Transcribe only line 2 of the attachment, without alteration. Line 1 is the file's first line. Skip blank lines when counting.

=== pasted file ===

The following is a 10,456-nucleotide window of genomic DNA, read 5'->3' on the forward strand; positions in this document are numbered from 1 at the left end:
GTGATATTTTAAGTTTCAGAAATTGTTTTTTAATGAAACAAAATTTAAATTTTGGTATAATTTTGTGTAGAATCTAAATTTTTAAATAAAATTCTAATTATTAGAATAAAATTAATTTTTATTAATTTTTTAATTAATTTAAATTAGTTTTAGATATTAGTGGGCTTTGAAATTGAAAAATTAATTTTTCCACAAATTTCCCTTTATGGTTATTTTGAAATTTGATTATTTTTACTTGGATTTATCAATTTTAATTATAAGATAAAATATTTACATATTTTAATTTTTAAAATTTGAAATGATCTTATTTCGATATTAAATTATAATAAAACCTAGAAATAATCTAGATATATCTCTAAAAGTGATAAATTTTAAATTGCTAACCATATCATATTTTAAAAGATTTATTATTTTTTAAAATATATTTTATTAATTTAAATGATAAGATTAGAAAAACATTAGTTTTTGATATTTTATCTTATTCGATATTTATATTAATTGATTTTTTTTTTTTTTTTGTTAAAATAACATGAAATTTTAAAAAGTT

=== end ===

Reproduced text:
GTGATATTTTAAGTTTCAGAAATTGTTTTTTAATGAAACAAAATTTAAATTTTGGTATAATTTTGTGTAGAATCTAAATTTTTAAATAAAATTCTAATTATTAGAATAAAATTAATTTTTATTAATTTTTTAATTAATTTAAATTAGTTTTAGATATTAGTGGGCTTTGAAATTGAAAAATTAATTTTTCCACAAATTTCCCTTTATGGTTATTTTGAAATTTGATTATTTTTACTTGGATTTATCAATTTTAATTATAAGATAAAATATTTACATATTTTAATTTTTAAAATTTGAAATGATCTTATTTCGATATTAAATTATAATAAAACCTAGAAATAATCTAGATATATCTCTAAAAGTGATAAATTTTAAATTGCTAACCATATCATATTTTAAAAGATTTATTATTTTTTAAAATATATTTTATTAATTTAAATGATAAGATTAGAAAAACATTAGTTTTTGATATTTTATCTTATTCGATATTTATATTAATTGATTTTTTTTTTTTTTTTGTTAAAATAACATGAAATTTTAAAAAGTT